YouTube will be allowed to mask important user information from records it must turn over to Viacom, Google said in a blog post Monday.
"Viacom and the other litigants have backed off their demand for YouTube user viewing histories," Google said in a statement. "We have reached agreement to anonymize the data."
A Viacom spokesman declined to comment.
The move comes after a federal court earlier this month ordered Googles YouTube to hand over usernames, IP addresses, and viewing histories to Viacom, parent company of Comedy Central and MTV. This ignited a controversy over Internet privacy and put Viacom on the defensive.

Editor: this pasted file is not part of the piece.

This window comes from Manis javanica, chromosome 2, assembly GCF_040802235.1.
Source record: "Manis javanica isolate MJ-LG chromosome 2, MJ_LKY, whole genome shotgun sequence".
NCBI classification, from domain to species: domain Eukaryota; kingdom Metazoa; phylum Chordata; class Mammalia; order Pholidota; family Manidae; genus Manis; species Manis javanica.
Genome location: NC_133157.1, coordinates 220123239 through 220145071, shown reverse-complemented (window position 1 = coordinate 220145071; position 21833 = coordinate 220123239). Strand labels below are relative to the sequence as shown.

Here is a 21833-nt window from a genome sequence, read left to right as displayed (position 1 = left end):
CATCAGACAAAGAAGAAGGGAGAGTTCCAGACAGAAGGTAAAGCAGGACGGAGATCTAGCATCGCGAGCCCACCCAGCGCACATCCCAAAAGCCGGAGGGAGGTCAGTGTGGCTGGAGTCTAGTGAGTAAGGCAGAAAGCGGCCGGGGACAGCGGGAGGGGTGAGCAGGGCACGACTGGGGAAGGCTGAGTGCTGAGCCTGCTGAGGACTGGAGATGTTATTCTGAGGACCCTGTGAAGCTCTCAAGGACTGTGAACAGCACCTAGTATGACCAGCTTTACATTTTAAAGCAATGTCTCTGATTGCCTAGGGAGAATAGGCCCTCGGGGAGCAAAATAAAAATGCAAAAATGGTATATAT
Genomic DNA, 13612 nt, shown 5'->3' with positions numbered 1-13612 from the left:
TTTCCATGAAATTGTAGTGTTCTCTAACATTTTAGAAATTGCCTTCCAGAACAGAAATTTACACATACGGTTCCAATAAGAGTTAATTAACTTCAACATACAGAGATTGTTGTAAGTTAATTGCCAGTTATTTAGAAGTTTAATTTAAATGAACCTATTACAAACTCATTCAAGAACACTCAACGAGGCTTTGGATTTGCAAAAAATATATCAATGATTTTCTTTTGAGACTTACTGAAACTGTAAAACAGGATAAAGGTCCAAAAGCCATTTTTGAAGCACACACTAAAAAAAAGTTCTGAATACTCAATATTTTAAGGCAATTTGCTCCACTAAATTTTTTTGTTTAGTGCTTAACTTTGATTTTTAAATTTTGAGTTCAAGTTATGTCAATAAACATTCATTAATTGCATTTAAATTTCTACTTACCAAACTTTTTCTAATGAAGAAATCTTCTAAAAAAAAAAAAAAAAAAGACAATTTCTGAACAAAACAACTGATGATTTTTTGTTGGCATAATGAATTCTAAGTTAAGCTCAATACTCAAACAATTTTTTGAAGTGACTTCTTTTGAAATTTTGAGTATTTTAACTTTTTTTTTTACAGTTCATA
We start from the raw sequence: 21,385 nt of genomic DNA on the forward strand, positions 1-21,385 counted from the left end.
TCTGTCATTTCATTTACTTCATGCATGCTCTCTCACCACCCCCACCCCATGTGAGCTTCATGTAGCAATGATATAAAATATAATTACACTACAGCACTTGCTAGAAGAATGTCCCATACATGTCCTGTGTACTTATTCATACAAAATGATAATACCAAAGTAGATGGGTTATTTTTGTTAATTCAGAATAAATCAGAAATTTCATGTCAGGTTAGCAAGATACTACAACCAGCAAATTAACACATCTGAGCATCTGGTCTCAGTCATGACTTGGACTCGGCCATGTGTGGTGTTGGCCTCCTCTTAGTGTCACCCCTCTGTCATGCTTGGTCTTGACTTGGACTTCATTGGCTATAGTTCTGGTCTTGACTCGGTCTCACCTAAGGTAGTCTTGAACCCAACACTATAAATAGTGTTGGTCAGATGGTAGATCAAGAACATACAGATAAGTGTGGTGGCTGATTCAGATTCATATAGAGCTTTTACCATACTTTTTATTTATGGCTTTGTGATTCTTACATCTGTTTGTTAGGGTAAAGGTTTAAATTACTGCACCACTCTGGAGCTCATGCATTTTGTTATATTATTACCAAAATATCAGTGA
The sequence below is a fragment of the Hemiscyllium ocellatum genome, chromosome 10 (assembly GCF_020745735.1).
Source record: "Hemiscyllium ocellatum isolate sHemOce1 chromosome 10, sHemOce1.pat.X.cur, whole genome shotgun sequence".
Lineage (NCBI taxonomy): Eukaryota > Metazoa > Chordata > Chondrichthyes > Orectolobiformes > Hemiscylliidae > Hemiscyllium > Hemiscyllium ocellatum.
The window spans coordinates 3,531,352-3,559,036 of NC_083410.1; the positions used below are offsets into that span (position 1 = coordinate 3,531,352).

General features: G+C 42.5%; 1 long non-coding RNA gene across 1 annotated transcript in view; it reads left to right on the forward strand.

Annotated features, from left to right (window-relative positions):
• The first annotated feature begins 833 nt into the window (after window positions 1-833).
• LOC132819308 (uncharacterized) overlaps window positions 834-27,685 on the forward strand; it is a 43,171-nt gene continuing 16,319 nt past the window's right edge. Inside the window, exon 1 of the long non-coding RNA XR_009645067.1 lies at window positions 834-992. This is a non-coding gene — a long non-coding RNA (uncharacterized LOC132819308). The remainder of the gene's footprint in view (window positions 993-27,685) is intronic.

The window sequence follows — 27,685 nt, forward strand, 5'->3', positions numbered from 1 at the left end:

Last year, Viacom accused Googles YouTube of violating its copyright in a $1 billion lawsuit. Following the courts order, Viacom was widely criticized for intruding on peoples online privacy even though the company had said it never asked to receive personally identifying information.
To this point, the agreement appears to make everyone a winner: Viacom will look like a responsible Internet citizen, Google will no doubt be credited for standing up for Internet rights and most importantly, and YouTube users dont have to worry about their privacy.